911 operator hears man kill wife, self Tape reveals woman saying spouse wanted to commit suicide

April 03, 1996|By James M. Coram | James M. Coram,SUN STAFF

As a Howard County dispatcher listened on 911, a 31-year-old Columbia man loaded a gun and killed his wife and himself shortly after 1 a.m. yesterday.

Moments before, the dispatcher heard Xuang Ky Tran of the 4900 block of Columbia Road calmly ask his wife: "What have I done? Why did you lie to me? I told you! I told you! I told you!"

The next voice on the 911 recording replayed by police last night -- is that of his wife, 31-year-old Maria Delores Rivas: "Stop it! No! No! No!"

Her screams are followed by a rapid pop-pop. Two gunshots.

And then silence.

One minute and 41 seconds later, police kicked down the door of the couple's second-story condominium at the Heatherfield development, just off the 18th tee at the Fairway Hill Golf Course near Route 108 and Columbia Road in Dorsey's Search village.

Inside, police found Ms. Rivas lying face down on the bed in the couple's bedroom. She had been shot once between the eyes with a .357-caliber Magnum. The phone dangled near the floor.

Mr. Tran lay face up on the bed next to Ms. Rivas. He had been shot once in the face with the same weapon.

Police believe Mr. Tran killed his wife of six years and then himself. The couple had no history of domestic violence, police said.

Police released the contents of the 911 tape last night. In it, Ms. Rivas indicates that her husband is about to commit suicide. Her 1: 19 a.m. call opens with the couple in the middle of an argument and Ms. Rivas saying: "Come on! Don't do it, Tran."

The connection is suddenly broken. And the dispatcher, whom police have not identified, immediately redials.

"What's happening?" the dispatcher asks.

"My husband has a gun. He purchased it today. He's got bullets in it. And he's very upset," Ms. Rivas says in a quavering voice. "He's in the bedroom with me and he keeps pointing it at himself."

Ms. Rivas tells the dispatcher she had an affair and that her husband is upset about that "and his family and his past."

"He's not pointing the gun at you, is he?" the dispatcher asks.

"No. I don't care at this point," Ms. Rivas says.

There is a surreal calm in her voice as Ms. Rivas describes how her husband is putting bullets into his gun and cocking it.

As she tells the dispatcher that the affair came after her husband had falsely accused her of having one earlier, he tells her to get off the phone.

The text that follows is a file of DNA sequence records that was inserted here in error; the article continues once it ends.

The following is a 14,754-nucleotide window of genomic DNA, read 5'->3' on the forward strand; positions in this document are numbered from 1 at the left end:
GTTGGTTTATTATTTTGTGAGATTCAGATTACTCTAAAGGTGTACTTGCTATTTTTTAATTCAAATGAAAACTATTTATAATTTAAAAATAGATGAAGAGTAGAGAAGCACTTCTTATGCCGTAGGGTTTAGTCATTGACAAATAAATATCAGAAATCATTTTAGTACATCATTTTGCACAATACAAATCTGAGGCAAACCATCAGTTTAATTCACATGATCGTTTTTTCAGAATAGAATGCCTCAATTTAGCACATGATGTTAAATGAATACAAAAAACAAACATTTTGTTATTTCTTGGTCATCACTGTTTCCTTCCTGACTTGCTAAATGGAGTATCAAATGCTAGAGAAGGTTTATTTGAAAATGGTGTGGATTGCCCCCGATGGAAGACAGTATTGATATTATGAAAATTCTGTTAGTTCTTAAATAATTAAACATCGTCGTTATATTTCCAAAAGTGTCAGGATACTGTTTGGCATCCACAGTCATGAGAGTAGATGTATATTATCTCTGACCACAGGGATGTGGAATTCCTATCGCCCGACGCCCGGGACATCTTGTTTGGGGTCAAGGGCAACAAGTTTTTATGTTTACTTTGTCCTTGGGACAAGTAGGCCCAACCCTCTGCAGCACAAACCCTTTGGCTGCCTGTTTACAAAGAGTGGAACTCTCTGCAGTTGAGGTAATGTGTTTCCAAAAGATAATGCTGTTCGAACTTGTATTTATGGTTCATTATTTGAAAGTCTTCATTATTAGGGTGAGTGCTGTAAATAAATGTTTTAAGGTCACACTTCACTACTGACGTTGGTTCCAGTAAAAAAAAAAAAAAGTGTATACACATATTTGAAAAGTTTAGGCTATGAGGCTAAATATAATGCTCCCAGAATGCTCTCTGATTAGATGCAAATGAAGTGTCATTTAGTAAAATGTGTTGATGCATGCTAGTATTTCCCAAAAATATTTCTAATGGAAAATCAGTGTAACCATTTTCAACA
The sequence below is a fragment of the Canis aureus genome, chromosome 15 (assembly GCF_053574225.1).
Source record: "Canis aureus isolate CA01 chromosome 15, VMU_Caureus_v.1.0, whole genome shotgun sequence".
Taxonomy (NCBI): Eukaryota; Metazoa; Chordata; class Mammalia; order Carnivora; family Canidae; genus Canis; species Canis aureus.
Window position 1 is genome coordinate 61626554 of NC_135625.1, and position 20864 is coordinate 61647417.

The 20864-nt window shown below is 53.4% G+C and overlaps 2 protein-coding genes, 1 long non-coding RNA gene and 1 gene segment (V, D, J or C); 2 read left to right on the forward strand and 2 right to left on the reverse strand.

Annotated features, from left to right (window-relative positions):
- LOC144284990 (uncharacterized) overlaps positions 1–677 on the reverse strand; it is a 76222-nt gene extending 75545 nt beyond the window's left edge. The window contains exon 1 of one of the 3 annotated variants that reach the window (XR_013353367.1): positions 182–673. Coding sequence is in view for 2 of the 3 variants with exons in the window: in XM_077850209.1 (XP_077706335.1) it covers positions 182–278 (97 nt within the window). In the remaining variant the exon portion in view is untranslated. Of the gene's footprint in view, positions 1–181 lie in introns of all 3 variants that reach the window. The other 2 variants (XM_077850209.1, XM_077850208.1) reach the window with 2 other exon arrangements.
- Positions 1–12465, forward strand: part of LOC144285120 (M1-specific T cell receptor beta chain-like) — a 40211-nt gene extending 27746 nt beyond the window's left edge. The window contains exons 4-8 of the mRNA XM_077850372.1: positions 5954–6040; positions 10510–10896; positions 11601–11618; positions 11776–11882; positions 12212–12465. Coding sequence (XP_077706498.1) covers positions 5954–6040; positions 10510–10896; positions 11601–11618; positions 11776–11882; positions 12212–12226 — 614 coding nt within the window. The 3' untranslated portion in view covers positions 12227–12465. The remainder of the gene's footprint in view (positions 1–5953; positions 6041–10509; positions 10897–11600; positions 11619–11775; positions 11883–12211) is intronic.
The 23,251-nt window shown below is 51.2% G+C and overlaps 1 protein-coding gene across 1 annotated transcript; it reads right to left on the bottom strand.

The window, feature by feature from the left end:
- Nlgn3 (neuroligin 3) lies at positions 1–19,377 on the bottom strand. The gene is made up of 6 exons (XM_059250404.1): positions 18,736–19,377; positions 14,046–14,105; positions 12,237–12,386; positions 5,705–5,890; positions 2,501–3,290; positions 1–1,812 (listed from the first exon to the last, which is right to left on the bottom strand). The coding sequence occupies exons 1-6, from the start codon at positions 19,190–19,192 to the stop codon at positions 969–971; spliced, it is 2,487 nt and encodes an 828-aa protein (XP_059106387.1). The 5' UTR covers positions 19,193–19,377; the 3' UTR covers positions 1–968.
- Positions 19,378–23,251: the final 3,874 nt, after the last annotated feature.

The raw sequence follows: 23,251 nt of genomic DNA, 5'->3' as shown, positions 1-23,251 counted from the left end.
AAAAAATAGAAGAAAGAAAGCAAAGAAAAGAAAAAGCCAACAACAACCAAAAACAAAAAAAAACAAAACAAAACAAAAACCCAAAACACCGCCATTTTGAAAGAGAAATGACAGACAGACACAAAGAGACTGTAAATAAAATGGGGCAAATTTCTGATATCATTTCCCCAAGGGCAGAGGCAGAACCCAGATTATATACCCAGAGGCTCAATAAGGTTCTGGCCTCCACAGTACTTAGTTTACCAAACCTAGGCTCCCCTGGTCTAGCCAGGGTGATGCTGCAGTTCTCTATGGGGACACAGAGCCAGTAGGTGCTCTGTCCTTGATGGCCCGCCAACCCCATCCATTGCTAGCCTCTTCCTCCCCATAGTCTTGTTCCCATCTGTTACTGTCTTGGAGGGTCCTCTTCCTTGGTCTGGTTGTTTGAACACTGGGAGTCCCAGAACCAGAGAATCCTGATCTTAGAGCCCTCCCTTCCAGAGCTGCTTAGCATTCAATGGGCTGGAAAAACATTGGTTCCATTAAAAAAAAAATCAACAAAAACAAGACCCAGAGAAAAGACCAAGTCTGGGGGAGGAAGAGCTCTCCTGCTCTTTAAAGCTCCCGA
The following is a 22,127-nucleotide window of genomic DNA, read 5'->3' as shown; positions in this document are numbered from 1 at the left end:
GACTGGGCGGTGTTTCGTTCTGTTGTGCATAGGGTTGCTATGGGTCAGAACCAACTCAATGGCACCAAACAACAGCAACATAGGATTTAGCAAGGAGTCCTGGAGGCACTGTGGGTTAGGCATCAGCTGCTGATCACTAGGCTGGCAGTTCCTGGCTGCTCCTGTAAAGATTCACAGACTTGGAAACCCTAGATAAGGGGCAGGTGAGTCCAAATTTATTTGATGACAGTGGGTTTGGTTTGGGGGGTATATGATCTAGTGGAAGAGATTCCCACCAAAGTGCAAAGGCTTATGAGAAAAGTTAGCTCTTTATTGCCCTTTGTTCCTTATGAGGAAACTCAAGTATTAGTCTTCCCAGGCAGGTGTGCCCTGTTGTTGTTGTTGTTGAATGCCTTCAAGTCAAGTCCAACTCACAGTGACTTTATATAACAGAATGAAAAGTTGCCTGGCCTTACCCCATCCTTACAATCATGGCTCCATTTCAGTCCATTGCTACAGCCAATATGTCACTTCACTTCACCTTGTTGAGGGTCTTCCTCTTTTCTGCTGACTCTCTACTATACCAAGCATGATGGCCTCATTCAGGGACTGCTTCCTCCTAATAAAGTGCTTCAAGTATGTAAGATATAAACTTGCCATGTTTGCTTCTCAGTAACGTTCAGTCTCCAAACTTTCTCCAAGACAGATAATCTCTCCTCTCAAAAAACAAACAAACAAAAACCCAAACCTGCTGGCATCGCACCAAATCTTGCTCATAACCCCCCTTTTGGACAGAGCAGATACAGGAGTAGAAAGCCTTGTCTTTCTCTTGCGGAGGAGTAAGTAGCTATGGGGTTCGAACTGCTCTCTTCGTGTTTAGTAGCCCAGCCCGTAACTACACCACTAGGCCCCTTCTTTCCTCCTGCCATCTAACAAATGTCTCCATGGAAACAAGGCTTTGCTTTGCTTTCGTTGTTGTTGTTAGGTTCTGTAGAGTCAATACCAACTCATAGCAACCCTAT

"She's only asking," Ms. Rivas says to her husband. "What difference does it make? Kill me. Kill yourself."

Then she says to the dispatcher: "He's trying to get me off the phone." Long silence. "Tran, stop. Why don't you stop?"

"You've talked long enough," he tells her. Long silence. "I told you! I told you! I told you!" he adds forcefully right before her screams and the gun shots.

Most neighbors in adjoining condominiums said they heard nothing and were unaware of the crime until police or reporters asked them about it.

Jayne Diggs, who lives in a condominium below the slain couple, said she had not heard anything but was awakened by her dog's barking shortly after 1: 30 a.m. "I took a look outside the door and saw the police car in the parking lot."

She assumed police were responding to a minor matter and went back to sleep. "I didn't know anyone was hurt, let alone killed," she said.

Ms. Diggs said her last conversation with Ms. Rivas was to apologize for a disturbance Ms. Diggs felt her dog was making by barking.

"Marie was a very friendly, very nice person," Ms. Diggs said. "Very lively and energetic always full of energy. He was fairly quiet -- very pleasant."

It was a perception shared by other neighbors.

Real estate tax records indicate the couple purchased the two-bedroom condominium in April 1990. Much about the couple is still a mystery, however.

Police say they found two or three business cards indicating the couple worked on computers and may have had a home business. They appear to have lived for a time in Rockville.

In a telephone interview, Mei F. Chen of Rockville acknowledged that the couple had lived at her Arctic Avenue address, but she refused to say anything else.

The couple's neighbors on Columbia Road were equally circumspect.

"It's still a shock," said a neighbor across the street who had a nodding acquaintance with the couple.

"Usually, when people you know die, they're older. But they were so young. To have their lives end here is quite a shock. We were a quiet neighborhood already. But this has made us a little more sullen."

Pub Date: 4/03/96

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